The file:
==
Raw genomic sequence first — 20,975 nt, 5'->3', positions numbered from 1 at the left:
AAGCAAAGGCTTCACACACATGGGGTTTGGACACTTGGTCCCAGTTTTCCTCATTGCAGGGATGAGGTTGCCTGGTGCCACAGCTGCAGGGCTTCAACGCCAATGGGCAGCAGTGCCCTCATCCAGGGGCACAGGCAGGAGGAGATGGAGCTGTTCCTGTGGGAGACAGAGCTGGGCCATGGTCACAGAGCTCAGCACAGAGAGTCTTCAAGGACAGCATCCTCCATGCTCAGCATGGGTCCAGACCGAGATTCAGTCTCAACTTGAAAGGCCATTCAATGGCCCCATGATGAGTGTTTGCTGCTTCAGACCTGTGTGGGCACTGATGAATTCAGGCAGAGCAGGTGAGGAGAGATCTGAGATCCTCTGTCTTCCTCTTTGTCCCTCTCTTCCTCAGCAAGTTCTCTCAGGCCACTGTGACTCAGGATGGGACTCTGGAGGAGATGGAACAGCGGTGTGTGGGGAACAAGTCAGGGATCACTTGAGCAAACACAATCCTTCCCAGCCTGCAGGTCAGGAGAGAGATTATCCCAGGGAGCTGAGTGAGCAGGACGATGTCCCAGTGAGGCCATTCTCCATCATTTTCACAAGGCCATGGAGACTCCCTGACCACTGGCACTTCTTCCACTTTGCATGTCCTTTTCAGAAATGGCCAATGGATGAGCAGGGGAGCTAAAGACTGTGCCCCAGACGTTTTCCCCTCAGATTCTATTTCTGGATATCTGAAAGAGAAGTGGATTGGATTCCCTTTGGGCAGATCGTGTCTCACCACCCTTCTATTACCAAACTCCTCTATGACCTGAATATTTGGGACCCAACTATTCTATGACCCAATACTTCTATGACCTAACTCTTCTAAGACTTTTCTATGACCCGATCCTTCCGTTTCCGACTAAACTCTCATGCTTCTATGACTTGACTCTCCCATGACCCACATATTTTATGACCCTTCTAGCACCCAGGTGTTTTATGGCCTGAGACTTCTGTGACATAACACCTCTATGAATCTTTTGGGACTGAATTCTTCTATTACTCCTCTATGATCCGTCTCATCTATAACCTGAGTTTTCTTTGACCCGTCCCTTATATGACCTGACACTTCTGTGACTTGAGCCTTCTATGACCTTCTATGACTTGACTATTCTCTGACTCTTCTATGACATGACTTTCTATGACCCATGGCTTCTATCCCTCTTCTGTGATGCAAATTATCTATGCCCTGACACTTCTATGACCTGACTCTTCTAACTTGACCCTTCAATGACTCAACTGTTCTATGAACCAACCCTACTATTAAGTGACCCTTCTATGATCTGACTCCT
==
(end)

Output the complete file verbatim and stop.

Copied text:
Raw genomic sequence first — 20,975 nt, 5'->3', positions numbered from 1 at the left:
AAGCAAAGGCTTCACACACATGGGGTTTGGACACTTGGTCCCAGTTTTCCTCATTGCAGGGATGAGGTTGCCTGGTGCCACAGCTGCAGGGCTTCAACGCCAATGGGCAGCAGTGCCCTCATCCAGGGGCACAGGCAGGAGGAGATGGAGCTGTTCCTGTGGGAGACAGAGCTGGGCCATGGTCACAGAGCTCAGCACAGAGAGTCTTCAAGGACAGCATCCTCCATGCTCAGCATGGGTCCAGACCGAGATTCAGTCTCAACTTGAAAGGCCATTCAATGGCCCCATGATGAGTGTTTGCTGCTTCAGACCTGTGTGGGCACTGATGAATTCAGGCAGAGCAGGTGAGGAGAGATCTGAGATCCTCTGTCTTCCTCTTTGTCCCTCTCTTCCTCAGCAAGTTCTCTCAGGCCACTGTGACTCAGGATGGGACTCTGGAGGAGATGGAACAGCGGTGTGTGGGGAACAAGTCAGGGATCACTTGAGCAAACACAATCCTTCCCAGCCTGCAGGTCAGGAGAGAGATTATCCCAGGGAGCTGAGTGAGCAGGACGATGTCCCAGTGAGGCCATTCTCCATCATTTTCACAAGGCCATGGAGACTCCCTGACCACTGGCACTTCTTCCACTTTGCATGTCCTTTTCAGAAATGGCCAATGGATGAGCAGGGGAGCTAAAGACTGTGCCCCAGACGTTTTCCCCTCAGATTCTATTTCTGGATATCTGAAAGAGAAGTGGATTGGATTCCCTTTGGGCAGATCGTGTCTCACCACCCTTCTATTACCAAACTCCTCTATGACCTGAATATTTGGGACCCAACTATTCTATGACCCAATACTTCTATGACCTAACTCTTCTAAGACTTTTCTATGACCCGATCCTTCCGTTTCCGACTAAACTCTCATGCTTCTATGACTTGACTCTCCCATGACCCACATATTTTATGACCCTTCTAGCACCCAGGTGTTTTATGGCCTGAGACTTCTGTGACATAACACCTCTATGAATCTTTTGGGACTGAATTCTTCTATTACTCCTCTATGATCCGTCTCATCTATAACCTGAGTTTTCTTTGACCCGTCCCTTATATGACCTGACACTTCTGTGACTTGAGCCTTCTATGACCTTCTATGACTTGACTATTCTCTGACTCTTCTATGACATGACTTTCTATGACCCATGGCTTCTATCCCTCTTCTGTGATGCAAATTATCTATGCCCTGACACTTCTATGACCTGACTCTTCTAACTTGACCCTTCAATGACTCAACTGTTCTATGAACCAACCCTACTATTAAGTGACCCTTCTATGATCTGACTCCT